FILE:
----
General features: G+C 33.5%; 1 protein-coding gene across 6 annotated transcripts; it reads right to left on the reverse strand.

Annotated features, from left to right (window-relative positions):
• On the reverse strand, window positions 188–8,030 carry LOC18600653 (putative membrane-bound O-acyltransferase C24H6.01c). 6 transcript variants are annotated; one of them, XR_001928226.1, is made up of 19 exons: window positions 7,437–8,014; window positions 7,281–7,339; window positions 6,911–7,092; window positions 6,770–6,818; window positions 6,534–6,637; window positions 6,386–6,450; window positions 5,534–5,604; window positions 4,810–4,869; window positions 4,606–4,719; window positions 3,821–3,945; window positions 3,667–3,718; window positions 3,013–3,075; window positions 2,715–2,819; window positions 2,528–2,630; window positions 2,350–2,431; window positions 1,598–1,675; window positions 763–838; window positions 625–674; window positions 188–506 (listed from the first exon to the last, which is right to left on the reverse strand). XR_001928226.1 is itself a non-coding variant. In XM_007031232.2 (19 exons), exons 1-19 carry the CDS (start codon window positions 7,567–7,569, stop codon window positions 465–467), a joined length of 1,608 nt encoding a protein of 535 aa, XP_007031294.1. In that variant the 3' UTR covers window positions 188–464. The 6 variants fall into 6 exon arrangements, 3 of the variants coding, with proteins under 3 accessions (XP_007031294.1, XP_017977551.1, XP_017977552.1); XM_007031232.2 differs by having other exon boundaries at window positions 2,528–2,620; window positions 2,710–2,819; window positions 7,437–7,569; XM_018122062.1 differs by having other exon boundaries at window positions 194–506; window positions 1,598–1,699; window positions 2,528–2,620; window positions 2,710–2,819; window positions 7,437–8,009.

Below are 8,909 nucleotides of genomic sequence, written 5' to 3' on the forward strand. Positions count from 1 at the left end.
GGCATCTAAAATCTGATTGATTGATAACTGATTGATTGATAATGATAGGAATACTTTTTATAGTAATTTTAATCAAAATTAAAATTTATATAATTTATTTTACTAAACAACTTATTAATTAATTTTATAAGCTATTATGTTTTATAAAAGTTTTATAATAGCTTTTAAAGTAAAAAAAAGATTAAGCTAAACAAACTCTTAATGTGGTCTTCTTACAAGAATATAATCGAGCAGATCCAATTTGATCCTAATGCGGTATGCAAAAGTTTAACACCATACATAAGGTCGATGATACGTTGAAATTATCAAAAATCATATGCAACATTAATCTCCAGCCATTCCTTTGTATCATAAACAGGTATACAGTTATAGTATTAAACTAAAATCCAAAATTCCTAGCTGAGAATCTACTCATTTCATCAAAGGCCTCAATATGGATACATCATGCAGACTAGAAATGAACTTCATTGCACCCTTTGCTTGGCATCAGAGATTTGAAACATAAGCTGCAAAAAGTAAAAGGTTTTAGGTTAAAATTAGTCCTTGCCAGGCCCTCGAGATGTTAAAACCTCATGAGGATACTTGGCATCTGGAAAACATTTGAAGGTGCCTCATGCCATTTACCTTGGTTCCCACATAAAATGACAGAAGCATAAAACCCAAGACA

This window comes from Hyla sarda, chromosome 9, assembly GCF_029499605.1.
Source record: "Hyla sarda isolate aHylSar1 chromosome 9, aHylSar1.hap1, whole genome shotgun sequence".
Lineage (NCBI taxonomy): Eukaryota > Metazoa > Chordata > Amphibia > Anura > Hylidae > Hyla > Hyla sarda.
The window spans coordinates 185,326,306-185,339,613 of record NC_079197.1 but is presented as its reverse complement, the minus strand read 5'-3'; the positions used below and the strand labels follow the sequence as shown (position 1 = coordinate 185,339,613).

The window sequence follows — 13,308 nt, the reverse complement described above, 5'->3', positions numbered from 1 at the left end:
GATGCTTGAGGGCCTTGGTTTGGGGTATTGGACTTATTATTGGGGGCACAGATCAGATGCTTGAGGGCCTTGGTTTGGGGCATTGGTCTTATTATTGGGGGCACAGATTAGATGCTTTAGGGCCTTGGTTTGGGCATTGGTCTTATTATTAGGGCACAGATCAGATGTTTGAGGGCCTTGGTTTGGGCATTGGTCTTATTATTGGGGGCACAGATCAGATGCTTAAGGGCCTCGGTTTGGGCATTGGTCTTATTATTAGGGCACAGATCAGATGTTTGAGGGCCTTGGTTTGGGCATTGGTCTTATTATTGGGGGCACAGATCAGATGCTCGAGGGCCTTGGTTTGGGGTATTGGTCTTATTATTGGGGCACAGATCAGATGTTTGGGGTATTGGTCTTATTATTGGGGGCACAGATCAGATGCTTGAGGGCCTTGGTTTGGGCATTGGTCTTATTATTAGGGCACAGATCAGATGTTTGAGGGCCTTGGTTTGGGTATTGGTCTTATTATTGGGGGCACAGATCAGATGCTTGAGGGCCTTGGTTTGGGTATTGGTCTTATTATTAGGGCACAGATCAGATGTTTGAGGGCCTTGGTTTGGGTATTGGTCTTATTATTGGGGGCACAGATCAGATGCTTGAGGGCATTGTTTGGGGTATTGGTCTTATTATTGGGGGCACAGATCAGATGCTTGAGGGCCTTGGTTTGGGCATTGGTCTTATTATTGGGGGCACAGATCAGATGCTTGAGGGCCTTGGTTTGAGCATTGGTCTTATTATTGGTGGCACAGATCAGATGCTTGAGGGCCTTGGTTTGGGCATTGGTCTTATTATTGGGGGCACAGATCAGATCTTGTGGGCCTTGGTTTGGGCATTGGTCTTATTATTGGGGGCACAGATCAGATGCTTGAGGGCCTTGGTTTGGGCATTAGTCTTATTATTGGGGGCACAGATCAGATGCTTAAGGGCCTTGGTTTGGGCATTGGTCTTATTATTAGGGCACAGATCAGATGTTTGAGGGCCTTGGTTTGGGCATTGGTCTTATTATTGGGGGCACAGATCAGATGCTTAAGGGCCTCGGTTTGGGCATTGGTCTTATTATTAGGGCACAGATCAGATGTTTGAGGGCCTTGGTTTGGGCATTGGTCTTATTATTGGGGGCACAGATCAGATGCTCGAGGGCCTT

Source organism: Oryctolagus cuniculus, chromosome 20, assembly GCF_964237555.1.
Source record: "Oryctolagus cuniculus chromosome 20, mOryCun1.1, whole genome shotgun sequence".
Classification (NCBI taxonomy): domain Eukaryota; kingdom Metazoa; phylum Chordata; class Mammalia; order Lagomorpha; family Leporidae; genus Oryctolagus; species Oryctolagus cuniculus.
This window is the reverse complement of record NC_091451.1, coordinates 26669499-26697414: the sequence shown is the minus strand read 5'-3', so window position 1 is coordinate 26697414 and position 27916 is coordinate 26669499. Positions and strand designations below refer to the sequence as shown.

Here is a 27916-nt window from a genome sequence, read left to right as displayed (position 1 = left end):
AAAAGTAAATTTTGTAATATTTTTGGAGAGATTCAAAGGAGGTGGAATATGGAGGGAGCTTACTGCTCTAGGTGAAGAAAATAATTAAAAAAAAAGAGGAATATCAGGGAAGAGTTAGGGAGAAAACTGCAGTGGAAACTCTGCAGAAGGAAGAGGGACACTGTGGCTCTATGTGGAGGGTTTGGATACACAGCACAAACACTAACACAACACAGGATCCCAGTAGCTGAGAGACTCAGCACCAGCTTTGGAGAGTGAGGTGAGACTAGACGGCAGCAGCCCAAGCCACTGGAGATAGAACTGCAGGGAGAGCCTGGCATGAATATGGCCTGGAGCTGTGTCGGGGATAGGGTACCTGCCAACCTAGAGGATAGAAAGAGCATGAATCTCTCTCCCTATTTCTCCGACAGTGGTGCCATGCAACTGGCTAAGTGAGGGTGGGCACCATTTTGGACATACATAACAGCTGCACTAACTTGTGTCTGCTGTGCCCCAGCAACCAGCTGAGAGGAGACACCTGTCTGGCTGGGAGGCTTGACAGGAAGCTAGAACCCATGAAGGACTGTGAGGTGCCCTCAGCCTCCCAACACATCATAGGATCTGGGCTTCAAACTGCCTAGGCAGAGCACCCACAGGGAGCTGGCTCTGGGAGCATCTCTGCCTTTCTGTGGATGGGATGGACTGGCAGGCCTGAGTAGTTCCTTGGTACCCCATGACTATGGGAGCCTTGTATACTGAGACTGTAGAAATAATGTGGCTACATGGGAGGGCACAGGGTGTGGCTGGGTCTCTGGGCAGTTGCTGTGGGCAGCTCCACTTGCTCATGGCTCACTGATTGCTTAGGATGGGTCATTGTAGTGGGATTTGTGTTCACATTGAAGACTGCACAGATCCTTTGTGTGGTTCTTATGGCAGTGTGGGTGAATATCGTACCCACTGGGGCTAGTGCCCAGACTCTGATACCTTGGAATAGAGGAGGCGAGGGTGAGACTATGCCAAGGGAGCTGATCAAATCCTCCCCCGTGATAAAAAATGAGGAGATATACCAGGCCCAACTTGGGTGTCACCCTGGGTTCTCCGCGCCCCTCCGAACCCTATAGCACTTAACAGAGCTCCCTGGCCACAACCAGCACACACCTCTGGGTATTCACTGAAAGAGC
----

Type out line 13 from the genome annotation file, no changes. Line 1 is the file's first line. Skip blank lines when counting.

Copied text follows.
Source record: "Oryctolagus cuniculus chromosome 20, mOryCun1.1, whole genome shotgun sequence".